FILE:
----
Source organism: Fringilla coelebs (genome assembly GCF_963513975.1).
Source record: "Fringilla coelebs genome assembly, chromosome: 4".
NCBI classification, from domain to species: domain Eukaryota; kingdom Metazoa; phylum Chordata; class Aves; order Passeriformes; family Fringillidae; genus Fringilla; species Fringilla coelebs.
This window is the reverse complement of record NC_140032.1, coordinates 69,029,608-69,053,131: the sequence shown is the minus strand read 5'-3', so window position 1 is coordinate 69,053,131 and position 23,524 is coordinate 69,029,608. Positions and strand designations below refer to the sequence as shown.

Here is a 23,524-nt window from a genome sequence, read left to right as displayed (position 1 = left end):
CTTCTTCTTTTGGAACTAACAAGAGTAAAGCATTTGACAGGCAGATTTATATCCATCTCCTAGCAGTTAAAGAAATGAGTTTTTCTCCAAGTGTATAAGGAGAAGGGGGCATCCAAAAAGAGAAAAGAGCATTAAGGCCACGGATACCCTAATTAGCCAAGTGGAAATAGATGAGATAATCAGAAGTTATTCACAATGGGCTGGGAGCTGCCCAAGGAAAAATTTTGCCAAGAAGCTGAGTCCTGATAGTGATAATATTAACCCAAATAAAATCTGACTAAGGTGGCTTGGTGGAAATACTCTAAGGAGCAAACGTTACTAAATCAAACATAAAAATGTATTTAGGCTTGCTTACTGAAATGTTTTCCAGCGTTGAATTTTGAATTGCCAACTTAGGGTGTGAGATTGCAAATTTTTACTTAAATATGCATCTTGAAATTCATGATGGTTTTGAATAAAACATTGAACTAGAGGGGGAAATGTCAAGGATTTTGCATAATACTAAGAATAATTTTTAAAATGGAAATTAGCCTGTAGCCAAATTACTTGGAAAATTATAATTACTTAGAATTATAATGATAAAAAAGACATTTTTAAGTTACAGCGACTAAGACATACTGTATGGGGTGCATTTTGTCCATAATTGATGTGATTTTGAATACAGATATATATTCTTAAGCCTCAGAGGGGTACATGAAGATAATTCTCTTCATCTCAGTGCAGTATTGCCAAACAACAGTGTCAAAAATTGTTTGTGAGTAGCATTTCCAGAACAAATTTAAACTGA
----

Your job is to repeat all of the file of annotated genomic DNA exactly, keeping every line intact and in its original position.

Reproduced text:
Source organism: Fringilla coelebs (genome assembly GCF_963513975.1).
Source record: "Fringilla coelebs genome assembly, chromosome: 4".
NCBI classification, from domain to species: domain Eukaryota; kingdom Metazoa; phylum Chordata; class Aves; order Passeriformes; family Fringillidae; genus Fringilla; species Fringilla coelebs.
This window is the reverse complement of record NC_140032.1, coordinates 69,029,608-69,053,131: the sequence shown is the minus strand read 5'-3', so window position 1 is coordinate 69,053,131 and position 23,524 is coordinate 69,029,608. Positions and strand designations below refer to the sequence as shown.

Here is a 23,524-nt window from a genome sequence, read left to right as displayed (position 1 = left end):
CTTCTTCTTTTGGAACTAACAAGAGTAAAGCATTTGACAGGCAGATTTATATCCATCTCCTAGCAGTTAAAGAAATGAGTTTTTCTCCAAGTGTATAAGGAGAAGGGGGCATCCAAAAAGAGAAAAGAGCATTAAGGCCACGGATACCCTAATTAGCCAAGTGGAAATAGATGAGATAATCAGAAGTTATTCACAATGGGCTGGGAGCTGCCCAAGGAAAAATTTTGCCAAGAAGCTGAGTCCTGATAGTGATAATATTAACCCAAATAAAATCTGACTAAGGTGGCTTGGTGGAAATACTCTAAGGAGCAAACGTTACTAAATCAAACATAAAAATGTATTTAGGCTTGCTTACTGAAATGTTTTCCAGCGTTGAATTTTGAATTGCCAACTTAGGGTGTGAGATTGCAAATTTTTACTTAAATATGCATCTTGAAATTCATGATGGTTTTGAATAAAACATTGAACTAGAGGGGGAAATGTCAAGGATTTTGCATAATACTAAGAATAATTTTTAAAATGGAAATTAGCCTGTAGCCAAATTACTTGGAAAATTATAATTACTTAGAATTATAATGATAAAAAAGACATTTTTAAGTTACAGCGACTAAGACATACTGTATGGGGTGCATTTTGTCCATAATTGATGTGATTTTGAATACAGATATATATTCTTAAGCCTCAGAGGGGTACATGAAGATAATTCTCTTCATCTCAGTGCAGTATTGCCAAACAACAGTGTCAAAAATTGTTTGTGAGTAGCATTTCCAGAACAAATTTAAACTGA